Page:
NPR did a short segment talking to conservatives about what they felt was the message or reason that could be gleaned from Tuesday's Democratic sweep. Michele Norris posed[audio link- click 'listen'] the question to Dr. Albert Mohler of the Southern Baptist Theological Seminary in Louisville, Ky, what he would say if Karl Rove called him on the phone soliciting advice.
Strangely, Mohler indicated that Republicans must get back to their core values including but not limited to issues such as gay marriage and abortion, especially given all the "hard work" that evangelicals had done for the Republicans since Ronald Reagan. Mohler expressed concern that Roe V. Wade-- despite helping to elect Reagan twice, Bush I and Bush II (twice)-- is still the "law of the land."
Mohler seems to be woefully unaware that it was precisely the social conservative issues which have done the Republicans the most damage. Roe v Wade is here to stay- (and my bets are still on the table-- takers?) and a very red state just gave the smackdown to an abortion ban by a very strong margin. So what, exactly is Mohler suggesting? Mohler vaguely implies that evangelical Christians abandoned the Republicans in this last election, but for whom? When pressed by Norris as to whether evangelicals would drift to the Dems, Mohler quickly and forcefully rejects that, stating (logically) that Democrats have clearly articulated views on these issues which are antithetical to Christians, so no leftward drift is really in the cards. This tells me that evangelical Christians are a very noisy, boisterous group, but hold very little voting power in the larger picture.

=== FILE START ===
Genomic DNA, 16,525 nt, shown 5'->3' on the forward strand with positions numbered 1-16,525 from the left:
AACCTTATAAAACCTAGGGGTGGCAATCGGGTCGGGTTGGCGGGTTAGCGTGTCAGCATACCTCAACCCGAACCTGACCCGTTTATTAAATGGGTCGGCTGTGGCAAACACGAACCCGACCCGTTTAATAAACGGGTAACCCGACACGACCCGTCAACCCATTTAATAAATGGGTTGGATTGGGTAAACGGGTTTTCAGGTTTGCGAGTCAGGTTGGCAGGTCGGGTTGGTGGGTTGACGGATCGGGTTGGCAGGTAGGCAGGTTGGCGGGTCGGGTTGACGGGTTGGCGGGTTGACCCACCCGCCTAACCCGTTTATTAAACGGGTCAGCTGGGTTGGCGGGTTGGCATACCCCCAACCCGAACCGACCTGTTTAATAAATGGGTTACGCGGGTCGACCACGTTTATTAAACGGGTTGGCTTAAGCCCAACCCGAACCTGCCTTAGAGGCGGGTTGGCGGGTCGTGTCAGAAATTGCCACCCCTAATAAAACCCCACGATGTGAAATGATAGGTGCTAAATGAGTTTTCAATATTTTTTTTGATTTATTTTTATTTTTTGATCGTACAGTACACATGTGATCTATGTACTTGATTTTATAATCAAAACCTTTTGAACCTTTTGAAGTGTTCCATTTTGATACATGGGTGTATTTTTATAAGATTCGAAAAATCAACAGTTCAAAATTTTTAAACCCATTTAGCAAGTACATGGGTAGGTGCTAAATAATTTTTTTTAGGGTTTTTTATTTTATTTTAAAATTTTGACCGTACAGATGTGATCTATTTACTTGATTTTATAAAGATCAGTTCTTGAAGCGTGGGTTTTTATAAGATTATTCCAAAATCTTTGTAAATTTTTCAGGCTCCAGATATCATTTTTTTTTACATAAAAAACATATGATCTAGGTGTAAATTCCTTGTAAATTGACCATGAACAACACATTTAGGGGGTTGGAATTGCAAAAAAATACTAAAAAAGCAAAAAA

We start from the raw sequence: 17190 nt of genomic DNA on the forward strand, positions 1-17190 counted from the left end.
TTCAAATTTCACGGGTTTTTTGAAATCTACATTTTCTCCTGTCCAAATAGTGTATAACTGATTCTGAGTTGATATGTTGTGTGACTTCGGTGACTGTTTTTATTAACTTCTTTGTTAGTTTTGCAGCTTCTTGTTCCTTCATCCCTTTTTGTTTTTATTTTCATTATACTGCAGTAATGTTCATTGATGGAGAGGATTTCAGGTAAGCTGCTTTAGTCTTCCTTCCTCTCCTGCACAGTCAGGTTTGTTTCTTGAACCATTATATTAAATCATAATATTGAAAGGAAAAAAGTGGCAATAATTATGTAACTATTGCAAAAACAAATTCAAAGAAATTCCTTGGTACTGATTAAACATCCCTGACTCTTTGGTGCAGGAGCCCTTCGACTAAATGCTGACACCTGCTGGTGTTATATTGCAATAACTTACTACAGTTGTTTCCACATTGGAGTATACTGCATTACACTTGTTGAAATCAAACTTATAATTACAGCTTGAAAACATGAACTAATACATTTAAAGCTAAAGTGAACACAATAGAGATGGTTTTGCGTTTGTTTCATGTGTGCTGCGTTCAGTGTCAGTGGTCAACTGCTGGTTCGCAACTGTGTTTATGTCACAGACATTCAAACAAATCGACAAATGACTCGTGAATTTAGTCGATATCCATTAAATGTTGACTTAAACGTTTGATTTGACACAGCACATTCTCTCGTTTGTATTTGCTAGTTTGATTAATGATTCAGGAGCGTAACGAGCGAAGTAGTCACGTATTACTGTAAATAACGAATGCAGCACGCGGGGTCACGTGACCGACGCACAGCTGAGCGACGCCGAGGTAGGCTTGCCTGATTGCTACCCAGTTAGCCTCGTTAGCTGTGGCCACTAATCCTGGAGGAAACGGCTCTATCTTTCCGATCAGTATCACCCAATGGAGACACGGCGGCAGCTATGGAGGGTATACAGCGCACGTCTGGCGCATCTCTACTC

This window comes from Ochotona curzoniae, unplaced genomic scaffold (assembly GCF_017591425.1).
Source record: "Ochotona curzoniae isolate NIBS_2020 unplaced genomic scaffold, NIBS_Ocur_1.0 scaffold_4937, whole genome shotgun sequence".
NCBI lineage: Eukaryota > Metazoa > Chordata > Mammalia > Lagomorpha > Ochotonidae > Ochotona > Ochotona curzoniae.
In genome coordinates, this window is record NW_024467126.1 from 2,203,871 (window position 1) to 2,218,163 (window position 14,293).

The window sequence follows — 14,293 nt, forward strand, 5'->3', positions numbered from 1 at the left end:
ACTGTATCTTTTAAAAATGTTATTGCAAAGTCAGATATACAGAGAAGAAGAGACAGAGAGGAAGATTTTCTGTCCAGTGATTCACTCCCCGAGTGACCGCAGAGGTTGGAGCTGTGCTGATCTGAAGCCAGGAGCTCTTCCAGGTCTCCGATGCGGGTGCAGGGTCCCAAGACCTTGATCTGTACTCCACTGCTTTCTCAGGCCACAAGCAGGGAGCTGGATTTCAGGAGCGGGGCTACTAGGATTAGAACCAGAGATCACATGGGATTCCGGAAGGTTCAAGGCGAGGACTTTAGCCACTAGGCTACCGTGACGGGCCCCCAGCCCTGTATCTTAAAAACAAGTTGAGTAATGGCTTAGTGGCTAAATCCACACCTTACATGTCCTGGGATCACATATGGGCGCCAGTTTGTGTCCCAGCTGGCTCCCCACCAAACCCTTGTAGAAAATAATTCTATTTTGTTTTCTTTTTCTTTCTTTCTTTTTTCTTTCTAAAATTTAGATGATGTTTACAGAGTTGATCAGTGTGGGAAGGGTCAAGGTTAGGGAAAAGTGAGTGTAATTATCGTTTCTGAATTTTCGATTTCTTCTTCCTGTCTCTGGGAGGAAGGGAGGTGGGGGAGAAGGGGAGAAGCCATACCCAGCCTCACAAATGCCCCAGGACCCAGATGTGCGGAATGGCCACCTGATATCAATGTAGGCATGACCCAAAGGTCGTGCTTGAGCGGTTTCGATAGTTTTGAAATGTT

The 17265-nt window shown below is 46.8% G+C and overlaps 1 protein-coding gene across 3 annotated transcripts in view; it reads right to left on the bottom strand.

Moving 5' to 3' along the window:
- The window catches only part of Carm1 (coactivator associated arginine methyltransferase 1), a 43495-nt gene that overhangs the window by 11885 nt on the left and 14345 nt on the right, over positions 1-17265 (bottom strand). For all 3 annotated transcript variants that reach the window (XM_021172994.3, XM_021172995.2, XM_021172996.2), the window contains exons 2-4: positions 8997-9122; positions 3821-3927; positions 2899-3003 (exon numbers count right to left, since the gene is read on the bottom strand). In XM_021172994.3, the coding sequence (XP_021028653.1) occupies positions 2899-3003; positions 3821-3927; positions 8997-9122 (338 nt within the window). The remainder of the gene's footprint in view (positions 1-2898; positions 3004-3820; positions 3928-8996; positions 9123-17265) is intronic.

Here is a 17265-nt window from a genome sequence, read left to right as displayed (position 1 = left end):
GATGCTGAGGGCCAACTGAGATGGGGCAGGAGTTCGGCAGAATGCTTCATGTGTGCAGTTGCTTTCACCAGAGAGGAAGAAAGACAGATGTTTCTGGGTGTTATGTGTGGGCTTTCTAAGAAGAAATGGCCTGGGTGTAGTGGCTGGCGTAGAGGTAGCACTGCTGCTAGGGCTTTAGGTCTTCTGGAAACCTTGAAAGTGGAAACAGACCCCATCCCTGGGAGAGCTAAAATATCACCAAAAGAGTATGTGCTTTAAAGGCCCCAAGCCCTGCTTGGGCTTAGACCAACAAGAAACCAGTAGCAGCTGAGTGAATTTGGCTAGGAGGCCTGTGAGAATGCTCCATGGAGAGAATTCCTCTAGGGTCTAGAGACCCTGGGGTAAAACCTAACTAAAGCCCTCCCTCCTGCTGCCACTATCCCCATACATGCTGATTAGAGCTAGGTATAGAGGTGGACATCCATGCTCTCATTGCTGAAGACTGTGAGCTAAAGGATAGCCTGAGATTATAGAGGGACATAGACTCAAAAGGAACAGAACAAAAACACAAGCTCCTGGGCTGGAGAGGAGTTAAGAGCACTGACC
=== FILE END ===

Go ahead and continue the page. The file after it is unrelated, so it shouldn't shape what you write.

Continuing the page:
My wife indicated that she thought that Mohler was implying that evangelicals didn't go to the polls due to their disillusionment with Republican lip service to social issues. I don't think that's the case. I think that Mohler is in a case of colossal denial and simply hasn't realized that the very reason for the Republican loss was precisely because of the sharp turn towards social policies which were evangelical pet projects.
Site note: During the discussion with my wife, I began to talk about the 1994 "contract with America" brand of Republicanism, vs. what we've seen over the last six years, and she couldn't see the difference. I pointed out that the Contract With America really had no social conservative basis to it, beyond the "personal responsibility act" which 'discouraged illegitimacy' and teen pregnancy which was still coming from the locus of cutting back the welfare state.* My wife was utterly convinced that the Contract With America was a social-conservative fiery jeremaid against "liberalism" promising a nation of God, Guns, an abortion free nation and elimination of "teh gay". After I showed her the document, she sat there stunned for a moment, realizing just how bland a document the whole Contract was.
* the bill text relating to the personal responsibility act did have a provision to not allow funds being funneled to the states to be used for "abortion and family planning". The contract itself, however, makes no mention of the word abortion anywhere within.